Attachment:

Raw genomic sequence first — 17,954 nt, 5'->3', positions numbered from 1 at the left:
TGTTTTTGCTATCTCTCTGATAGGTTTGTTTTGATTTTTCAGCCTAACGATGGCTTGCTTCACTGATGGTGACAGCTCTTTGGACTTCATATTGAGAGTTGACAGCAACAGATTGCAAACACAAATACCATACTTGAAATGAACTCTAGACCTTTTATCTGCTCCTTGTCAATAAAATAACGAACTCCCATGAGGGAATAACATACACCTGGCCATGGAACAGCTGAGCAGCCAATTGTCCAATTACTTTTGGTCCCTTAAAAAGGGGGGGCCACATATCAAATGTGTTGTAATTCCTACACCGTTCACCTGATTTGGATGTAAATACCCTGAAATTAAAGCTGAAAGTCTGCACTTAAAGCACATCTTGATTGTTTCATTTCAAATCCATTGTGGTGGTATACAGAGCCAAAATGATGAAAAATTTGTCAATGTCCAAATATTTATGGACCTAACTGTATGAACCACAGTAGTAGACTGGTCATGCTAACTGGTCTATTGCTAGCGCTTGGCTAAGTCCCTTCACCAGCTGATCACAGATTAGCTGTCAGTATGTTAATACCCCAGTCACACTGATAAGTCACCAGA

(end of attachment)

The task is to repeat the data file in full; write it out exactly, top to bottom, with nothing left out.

Raw genomic sequence first — 17,954 nt, 5'->3', positions numbered from 1 at the left:
TGTTTTTGCTATCTCTCTGATAGGTTTGTTTTGATTTTTCAGCCTAACGATGGCTTGCTTCACTGATGGTGACAGCTCTTTGGACTTCATATTGAGAGTTGACAGCAACAGATTGCAAACACAAATACCATACTTGAAATGAACTCTAGACCTTTTATCTGCTCCTTGTCAATAAAATAACGAACTCCCATGAGGGAATAACATACACCTGGCCATGGAACAGCTGAGCAGCCAATTGTCCAATTACTTTTGGTCCCTTAAAAAGGGGGGGCCACATATCAAATGTGTTGTAATTCCTACACCGTTCACCTGATTTGGATGTAAATACCCTGAAATTAAAGCTGAAAGTCTGCACTTAAAGCACATCTTGATTGTTTCATTTCAAATCCATTGTGGTGGTATACAGAGCCAAAATGATGAAAAATTTGTCAATGTCCAAATATTTATGGACCTAACTGTATGAACCACAGTAGTAGACTGGTCATGCTAACTGGTCTATTGCTAGCGCTTGGCTAAGTCCCTTCACCAGCTGATCACAGATTAGCTGTCAGTATGTTAATACCCCAGTCACACTGATAAGTCACCAGA